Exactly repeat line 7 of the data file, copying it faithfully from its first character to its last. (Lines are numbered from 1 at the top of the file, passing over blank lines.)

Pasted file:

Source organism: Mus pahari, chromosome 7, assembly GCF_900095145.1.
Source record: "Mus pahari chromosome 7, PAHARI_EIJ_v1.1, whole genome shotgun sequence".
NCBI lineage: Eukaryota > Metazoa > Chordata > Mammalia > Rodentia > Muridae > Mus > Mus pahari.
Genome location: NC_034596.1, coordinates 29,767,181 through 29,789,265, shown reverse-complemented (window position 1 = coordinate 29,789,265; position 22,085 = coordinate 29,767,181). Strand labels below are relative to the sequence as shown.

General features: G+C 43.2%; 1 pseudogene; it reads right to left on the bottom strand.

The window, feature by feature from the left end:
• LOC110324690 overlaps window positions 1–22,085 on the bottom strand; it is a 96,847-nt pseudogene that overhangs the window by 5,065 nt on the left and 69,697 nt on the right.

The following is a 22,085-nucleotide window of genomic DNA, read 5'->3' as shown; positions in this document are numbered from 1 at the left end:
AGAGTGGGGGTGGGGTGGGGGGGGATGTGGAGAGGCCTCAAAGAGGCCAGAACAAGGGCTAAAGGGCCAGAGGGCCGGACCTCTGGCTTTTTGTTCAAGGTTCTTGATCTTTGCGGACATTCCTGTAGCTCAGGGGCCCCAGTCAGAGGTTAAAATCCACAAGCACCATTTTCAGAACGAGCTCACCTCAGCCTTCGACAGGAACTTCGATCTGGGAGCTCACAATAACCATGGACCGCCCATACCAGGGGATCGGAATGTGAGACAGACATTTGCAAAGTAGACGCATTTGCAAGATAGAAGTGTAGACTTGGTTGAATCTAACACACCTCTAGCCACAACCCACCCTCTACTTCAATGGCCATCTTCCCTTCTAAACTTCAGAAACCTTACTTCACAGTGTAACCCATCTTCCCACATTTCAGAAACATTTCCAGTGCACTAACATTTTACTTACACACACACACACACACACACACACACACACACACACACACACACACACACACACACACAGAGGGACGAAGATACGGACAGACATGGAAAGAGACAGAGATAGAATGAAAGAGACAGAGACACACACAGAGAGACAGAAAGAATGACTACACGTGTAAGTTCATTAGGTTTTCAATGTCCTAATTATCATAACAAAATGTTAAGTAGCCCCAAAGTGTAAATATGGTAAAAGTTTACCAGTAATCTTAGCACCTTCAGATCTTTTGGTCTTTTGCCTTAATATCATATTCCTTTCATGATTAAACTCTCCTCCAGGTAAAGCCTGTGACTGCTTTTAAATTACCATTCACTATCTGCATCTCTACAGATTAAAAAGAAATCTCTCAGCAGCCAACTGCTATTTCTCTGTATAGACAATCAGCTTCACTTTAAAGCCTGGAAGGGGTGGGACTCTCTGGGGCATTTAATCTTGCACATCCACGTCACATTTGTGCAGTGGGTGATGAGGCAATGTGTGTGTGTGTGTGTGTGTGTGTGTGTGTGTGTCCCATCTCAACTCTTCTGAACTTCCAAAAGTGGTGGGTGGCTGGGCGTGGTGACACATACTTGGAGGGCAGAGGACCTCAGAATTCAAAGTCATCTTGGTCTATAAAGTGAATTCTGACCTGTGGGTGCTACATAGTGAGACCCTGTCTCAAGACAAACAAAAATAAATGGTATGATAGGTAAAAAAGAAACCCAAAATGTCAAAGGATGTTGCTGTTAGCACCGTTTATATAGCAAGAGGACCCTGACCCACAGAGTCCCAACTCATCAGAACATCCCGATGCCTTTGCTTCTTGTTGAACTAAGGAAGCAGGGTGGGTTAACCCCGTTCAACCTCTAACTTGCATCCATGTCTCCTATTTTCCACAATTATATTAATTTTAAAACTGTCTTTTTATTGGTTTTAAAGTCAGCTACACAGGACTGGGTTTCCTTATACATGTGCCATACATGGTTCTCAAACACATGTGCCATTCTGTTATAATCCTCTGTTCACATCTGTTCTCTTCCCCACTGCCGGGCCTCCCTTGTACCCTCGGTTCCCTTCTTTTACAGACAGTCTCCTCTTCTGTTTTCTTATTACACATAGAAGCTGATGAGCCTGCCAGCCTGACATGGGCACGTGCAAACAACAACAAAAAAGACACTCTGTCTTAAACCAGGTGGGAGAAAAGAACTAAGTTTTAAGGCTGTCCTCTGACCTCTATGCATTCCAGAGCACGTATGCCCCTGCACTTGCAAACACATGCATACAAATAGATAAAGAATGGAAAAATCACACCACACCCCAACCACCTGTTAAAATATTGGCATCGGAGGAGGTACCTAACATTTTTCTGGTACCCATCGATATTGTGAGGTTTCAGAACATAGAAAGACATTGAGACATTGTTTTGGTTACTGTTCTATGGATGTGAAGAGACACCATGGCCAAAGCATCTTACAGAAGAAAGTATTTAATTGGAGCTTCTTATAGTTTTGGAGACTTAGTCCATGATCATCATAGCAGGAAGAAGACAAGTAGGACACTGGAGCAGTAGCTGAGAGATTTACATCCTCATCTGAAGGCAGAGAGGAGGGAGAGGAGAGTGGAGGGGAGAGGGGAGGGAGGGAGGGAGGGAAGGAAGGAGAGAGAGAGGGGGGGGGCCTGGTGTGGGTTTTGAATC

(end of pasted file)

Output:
• LOC110324690 overlaps window positions 1–22,085 on the bottom strand; it is a 96,847-nt pseudogene that overhangs the window by 5,065 nt on the left and 69,697 nt on the right.